Global activity has broadly strengthened and is expected to improve further in 2014-15, with much of the impetus coming from advanced economies. Inflation in these economies, however, has undershot projections, reflecting still large output gaps and recent commodity price declines.
The Indian economy weathered the global financial crisis rather well and quickly recovered from the decline in growth rate in 2008-09 to a healthy growth that averaged around 9 per cent annually in 2009-10 and 2010-11. However, Indian economy went through challenging times being part of the global economy with its exports and imports amounting to 43 percent of GDP and two-way external sector transactions amounting to 108 percent of GDP. The GDP went down to 4.5% in 2012-13 and 4.7% in 2013-14 and could be attributed to domestic and external factors such as cyclical down turn with global contractionary headwinds, elevated current account deficit, macroeconomic imbalance, persistent inflation, and the need for a sustainable policy. The economy in 2013-14 has faced rather turbulent times emanating from exchange rate pressures amid capital outflows, persistence of near double digit inflation, fiscal imbalances and a decline in investment.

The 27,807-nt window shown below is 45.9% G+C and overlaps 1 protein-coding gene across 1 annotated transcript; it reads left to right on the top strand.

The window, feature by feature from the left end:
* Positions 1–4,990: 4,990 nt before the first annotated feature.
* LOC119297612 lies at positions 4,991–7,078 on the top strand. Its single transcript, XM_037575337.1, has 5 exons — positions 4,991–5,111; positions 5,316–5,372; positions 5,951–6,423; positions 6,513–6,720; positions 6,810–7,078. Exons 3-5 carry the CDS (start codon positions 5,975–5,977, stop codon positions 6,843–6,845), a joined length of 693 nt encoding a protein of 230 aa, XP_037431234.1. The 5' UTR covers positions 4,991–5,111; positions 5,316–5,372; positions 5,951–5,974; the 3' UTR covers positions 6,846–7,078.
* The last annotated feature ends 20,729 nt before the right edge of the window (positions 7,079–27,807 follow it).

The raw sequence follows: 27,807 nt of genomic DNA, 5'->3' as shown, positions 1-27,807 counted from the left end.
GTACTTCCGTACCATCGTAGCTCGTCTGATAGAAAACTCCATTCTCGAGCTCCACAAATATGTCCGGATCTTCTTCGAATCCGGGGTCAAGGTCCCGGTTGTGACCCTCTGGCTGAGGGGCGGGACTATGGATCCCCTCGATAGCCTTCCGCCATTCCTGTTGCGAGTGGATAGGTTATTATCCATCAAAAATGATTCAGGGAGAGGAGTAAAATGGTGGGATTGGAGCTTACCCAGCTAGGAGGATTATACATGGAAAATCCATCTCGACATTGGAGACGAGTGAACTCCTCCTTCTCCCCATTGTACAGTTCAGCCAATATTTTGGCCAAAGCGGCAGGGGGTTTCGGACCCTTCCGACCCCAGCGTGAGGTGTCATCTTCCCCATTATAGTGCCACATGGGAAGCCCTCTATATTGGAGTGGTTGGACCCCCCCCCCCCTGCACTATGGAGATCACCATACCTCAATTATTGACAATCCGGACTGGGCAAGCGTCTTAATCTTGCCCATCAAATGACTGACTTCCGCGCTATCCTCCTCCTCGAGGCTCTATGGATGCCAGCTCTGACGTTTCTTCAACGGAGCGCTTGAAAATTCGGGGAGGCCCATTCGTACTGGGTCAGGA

Keeping in view the prominence of housing and real estate as a major area for creation of both physical and financial assets and its contribution in overall national wealth, a need was felt for setting up of a mechanism, which could track the movement of prices in the residential housing segment.